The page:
A walk through the works of Morag Myerscough in London.

A walk through the works of Morag Myerscough in London.
Our latest cleaning cloth was designed by Morag Myerscough, whose bright colours and love of bold symmetry make her work instantly recognisable. Her mantra is indicative of the joyous nature of her work: ‘make happy those who are near and those who are far will come’. The design is drawn from Joy Garden, an installation she created for Sheffield Children’s Hospital in collaboration with Artfelt, a charity using design to help children recover in an environment tailored to them. All proceeds from the cloth will be donated to Artfelt.

To celebrate the launch, we went on a tour of Morag’s work in her native London, where her eye-catching installations abound.


This was Morag’s first permanent installation, a technicolour adornment of Grosvenor Arch, the entrance to Battersea Power Station’s Circus West Village. This riot of colour and geometry, hand painted on marine plywood, is an eye-catching frontispiece for the area’s major reconstruction. Since its installation, the station has reopened as a hub for Nine-Elms, a modern day revivification of the ‘power’ it provided for decades.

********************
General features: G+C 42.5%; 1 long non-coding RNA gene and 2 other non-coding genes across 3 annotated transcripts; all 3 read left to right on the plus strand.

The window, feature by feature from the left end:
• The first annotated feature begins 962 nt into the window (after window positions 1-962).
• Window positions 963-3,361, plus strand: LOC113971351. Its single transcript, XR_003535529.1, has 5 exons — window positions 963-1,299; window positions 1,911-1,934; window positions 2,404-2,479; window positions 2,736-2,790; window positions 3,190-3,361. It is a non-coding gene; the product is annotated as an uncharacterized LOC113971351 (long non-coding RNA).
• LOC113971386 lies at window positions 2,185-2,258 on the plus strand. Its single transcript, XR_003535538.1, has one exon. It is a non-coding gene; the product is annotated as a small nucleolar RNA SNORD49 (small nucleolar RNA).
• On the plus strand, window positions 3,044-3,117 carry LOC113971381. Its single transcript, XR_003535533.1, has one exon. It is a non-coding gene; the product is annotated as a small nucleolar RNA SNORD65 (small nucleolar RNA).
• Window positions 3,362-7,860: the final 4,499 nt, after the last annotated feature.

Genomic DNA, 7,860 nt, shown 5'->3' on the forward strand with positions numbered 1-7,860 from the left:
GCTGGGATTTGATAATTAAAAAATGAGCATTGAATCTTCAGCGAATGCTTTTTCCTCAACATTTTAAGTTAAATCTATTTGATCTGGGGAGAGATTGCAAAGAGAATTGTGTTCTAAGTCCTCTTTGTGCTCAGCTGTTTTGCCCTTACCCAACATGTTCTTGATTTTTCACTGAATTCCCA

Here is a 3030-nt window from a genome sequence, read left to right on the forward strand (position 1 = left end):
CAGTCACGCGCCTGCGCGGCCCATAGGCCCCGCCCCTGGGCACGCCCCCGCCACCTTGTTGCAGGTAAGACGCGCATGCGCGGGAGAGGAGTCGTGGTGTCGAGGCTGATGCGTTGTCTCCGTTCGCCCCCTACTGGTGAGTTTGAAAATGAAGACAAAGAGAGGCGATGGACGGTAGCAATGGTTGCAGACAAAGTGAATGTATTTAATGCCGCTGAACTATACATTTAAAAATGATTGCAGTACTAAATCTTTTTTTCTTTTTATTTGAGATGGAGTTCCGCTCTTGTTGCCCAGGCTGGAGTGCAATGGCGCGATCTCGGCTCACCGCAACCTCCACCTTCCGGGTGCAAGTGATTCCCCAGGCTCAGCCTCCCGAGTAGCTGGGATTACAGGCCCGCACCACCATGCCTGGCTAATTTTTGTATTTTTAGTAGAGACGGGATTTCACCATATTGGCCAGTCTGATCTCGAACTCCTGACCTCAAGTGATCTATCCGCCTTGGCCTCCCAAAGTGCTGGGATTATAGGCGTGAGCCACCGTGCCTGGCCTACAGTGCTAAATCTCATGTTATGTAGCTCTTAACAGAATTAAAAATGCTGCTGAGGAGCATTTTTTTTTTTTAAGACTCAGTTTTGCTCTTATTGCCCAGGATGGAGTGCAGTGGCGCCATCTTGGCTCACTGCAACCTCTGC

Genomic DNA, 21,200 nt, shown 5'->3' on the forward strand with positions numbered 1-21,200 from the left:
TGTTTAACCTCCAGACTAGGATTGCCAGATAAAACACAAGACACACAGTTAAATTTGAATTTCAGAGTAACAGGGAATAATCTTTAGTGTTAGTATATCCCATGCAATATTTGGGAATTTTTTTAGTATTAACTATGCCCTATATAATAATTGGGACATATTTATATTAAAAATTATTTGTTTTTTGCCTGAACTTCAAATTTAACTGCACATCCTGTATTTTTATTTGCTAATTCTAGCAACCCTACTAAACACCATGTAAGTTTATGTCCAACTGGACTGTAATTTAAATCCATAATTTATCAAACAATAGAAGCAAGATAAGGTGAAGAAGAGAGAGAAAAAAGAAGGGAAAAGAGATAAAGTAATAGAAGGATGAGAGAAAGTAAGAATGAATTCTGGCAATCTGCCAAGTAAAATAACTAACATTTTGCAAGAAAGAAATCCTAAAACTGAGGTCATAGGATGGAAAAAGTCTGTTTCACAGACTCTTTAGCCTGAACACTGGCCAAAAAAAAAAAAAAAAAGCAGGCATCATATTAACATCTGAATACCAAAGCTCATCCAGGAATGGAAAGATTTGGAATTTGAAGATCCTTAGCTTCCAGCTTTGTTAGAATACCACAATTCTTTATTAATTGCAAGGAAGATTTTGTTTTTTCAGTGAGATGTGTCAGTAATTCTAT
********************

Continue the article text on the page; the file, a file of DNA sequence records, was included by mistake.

Atoll is a beacon of Morag’s mission for art and accessibility. It stands proud in the lower atrium of a corporate building in Broadgate, connecting it to the wider community. Its bright colours and lush foliage provide a welcoming diversion, encouraging pedestrians to use the building as a thoroughfare and thus connecting Broadgate to the wider community. It’s lower portion houses perhaps London’s most eclectically enshrouded café.

Designer Maker User

Not an installation, per say, but a permanent exhibition at the Design Museum, curated by Alex Lawson and designed by Morag, celebrating the relationship between three participants in the design process: designer, maker, and user. Through a process of layering the exhibition’s three parts, so that they interweave and interact, the physical space encourages connections between its assembled objects. The whole show is introduced by a mechanical wall, intermittently displaying the three terms in Morag’s signature style.